Under the Umbrella!



Katie Guyton

Beginning Reading

Rational:  Breaking the alphabetic code is important for beginning readers.  In order for beginning readers to read they have to understand phonemes.  This lesson is designed to help beginning readers understand how u = /u/. We will do this by working with a tongue twister.   Students will be able to find and hear /u/ in spoken and written words.

Materials: 

Picture of a girl under an umbrella

Elkonin letter boxes (one for each child)

Elkonin letter boxes for teacher

Letter manipulatives (one set for each child and one set for teacher - b, u, f, s, n, f, g, c, m, t, r, k, p, p)

Primary paper (one per child)

Blank paper (one per child)

Pencil (one per child)

Chart with tongue twister: Uncle was upset because he was unable to put his umbrella up.

Fuzz and the Buzz (one per two students)

Procedure:

1.      I will show the students the picture of the girl under the umbrella.  I will ask them if they know what letter makes the /u/ sound.  "Boy's and girl's, this is a picture of a girl under an umbrella.  Does anyone know what letter the /u/ sound makes?  Today we will be talking about the letter u and how it makes the/u/ sound. Let's all make the /u/ sound together.  Can anyone think of a word that has the /u/ sound in it?"  This will be an opportunity for the students to think on their own before instruction begins.  "When we say umbrella we hear the /u/ sound.  Has everyone used an umbrella before?  Say umbrella with me.  Do you hear the /u/ sound?"

2.     Next I will show them the tongue twister chart. : Ok everyone, this is a tongue twister.  Let's count how many times we hear the /u/ sound.  I'm going to say the twister slowly and you listen carefully.  UUUncle was uuupset because he was uuunable to put his uuumbrella uuup.  How many times did you hear the sound/u/?  Five! That's correct.  Some of you may think six because of the letter u in put but it doesn't make the /u/ sound."  Now I will show them the sign we use when we say the /u/ sound.  This is when you place your index finger and your thumb under your chin, like you are thinking.  "Now I want everyone to say the tongue twister together and this time I want you to make our hand sign and say it slowly with me just like I say it slowly for you."  We will repeat the stretching out of the /u/ in the tongue twister and make the motion every time we hear the /u/ sound.

3.      Next we will work on the /u/ sound in spoken words.  This is reinforcement from the tongue twister chart.  "Now we are going to choose between two words we hear.  The catch is, you have to repeat the word that has the /u/ sound in it.  Does everyone understand? Ok let's begin.  Do you hear the /u/ sound in truck or car?  Push or shove? Skip or run?  Bottle or cup? Smash or crush? Great job." 

4.     Before giving each child their own letter box and letters I will show them how the letter box lesson works.  I will model for them how to sound out and sell the words that will be presented to them.  "My word is bug.  The first thing I hear when I say bug is bbbb, so I will place a b in the first box.  The next thing I hear is that /u/ sound we have been talking about, uuuu, so next I will put a u.  The last sound I hear is a gggg, so I will lay down my g in the last box.  Now I will blend the letters in the box together, b-u-g, bug."  Modeling is a great way for children to understand how things work.  "Now I will give you each your letter boxes and letters."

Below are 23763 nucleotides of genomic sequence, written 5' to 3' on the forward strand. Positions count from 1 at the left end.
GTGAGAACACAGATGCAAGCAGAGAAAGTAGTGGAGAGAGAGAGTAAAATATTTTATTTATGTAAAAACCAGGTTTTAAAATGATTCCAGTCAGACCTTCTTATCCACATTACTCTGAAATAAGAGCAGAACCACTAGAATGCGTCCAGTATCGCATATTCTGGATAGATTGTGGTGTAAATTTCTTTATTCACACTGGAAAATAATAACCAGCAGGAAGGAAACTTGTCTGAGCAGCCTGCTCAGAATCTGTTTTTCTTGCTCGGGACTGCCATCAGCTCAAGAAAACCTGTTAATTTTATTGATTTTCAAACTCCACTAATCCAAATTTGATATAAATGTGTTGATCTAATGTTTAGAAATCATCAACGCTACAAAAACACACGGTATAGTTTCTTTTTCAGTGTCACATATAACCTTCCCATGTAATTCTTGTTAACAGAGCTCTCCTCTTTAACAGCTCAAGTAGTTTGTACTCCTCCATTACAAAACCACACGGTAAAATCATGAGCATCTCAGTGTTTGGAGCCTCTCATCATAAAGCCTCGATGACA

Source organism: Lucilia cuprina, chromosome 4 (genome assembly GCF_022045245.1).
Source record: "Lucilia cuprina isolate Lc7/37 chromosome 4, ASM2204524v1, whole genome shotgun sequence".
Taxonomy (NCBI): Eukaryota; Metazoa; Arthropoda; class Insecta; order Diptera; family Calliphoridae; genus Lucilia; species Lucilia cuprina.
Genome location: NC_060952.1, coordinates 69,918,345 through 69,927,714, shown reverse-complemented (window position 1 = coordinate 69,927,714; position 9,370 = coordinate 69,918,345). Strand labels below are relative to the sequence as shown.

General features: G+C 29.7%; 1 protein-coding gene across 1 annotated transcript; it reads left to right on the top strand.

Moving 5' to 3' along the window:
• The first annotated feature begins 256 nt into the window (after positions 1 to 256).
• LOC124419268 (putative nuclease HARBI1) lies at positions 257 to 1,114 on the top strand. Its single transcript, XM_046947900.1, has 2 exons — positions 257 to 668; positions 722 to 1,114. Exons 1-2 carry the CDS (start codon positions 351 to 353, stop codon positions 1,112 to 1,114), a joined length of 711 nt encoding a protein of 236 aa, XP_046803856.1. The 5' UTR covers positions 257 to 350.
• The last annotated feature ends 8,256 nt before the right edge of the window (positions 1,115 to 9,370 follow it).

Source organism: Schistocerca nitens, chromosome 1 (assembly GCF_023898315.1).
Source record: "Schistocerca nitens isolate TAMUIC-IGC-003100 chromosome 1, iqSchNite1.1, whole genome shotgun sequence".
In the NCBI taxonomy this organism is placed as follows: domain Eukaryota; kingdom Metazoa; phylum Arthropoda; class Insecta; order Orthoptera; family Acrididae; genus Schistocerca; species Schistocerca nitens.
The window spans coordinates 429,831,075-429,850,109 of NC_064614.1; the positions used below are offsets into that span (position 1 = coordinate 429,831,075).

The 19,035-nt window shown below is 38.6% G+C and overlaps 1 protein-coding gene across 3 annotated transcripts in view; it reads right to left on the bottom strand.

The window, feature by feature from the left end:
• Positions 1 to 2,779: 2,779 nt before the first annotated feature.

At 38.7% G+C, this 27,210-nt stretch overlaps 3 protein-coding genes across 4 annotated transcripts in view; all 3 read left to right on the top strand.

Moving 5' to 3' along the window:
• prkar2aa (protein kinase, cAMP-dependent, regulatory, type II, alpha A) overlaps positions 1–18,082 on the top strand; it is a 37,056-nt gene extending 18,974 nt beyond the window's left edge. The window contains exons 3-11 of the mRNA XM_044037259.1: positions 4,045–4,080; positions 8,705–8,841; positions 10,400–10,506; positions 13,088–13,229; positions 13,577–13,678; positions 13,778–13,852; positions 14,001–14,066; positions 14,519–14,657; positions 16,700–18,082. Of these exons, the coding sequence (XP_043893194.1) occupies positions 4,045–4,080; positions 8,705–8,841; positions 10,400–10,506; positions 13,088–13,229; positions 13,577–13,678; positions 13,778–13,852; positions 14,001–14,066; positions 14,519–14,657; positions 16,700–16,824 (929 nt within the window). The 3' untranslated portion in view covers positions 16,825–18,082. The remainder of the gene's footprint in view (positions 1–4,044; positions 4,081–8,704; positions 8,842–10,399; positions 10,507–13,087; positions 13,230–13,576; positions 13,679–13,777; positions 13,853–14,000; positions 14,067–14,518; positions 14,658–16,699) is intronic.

5.     Each child will receive their own letters and boxes.  We will start out with two boxes and end on five boxes.  I will tell the children when they need to change the size of their boxes.  These words will be given to the one by one to spell in their boxes:   up, buff, dug, cub, scum, snug, pump, spun, struck, strut.

6.     To assess their understanding of the /u/ sound I will have the students write out ten /u/ words on a blank piece of paper. These words include: club, duck, cuff, rug, plum, jump, spun, crush, nut, dunk.  This will show me that they can sound out the words quietly to themselves and spell them out correctly. "Now I want to see that you know how to hear and spell words with the /u/ sound"

7.     Next is book time.  The children will be in pairs to read together.  Each child will take a turn read a page out of Fuzz and the Buzz.  "Fuzz and the Buzz is about a little bear who gets into mischief.  Now he can't get the buzzing buzz away from him.  What is he to do?  To find out you have to read Fuzz and the Buzz.  Now I want you to split into pairs and read one page per person.  If you get finished early reread the book except change up pages."

8.    Last is the message time.  This is when the children are given a piece of primary paper.  The teacher can give the students an idea to write about or they may write about anything they want to.

Assessment:

 I will be assessing the students throughout the entire lesson.  In process six there will be an assessment that requires paper and pencil.  The students have a "spelling test".  This shows me that they can hear the /u/ is spoken words and transfer that onto paper.

 

References:

Uhhhh…I Can't Remember What Sound the U Makes by Adriane Harden

http://www.auburn.edu/academic/education/reading_genie/odysseys/hardenbr.html

Tongue Twister by Wallach and Wallach

http://www.auburn.edu/academic/education/reading_genie/twisters.html

Picture of girl under umbrella

http://www.top4best.info/images/girl-under-umbrella-med1.jpg

Educational Insights. Fuzz and the Buzz. 1990.

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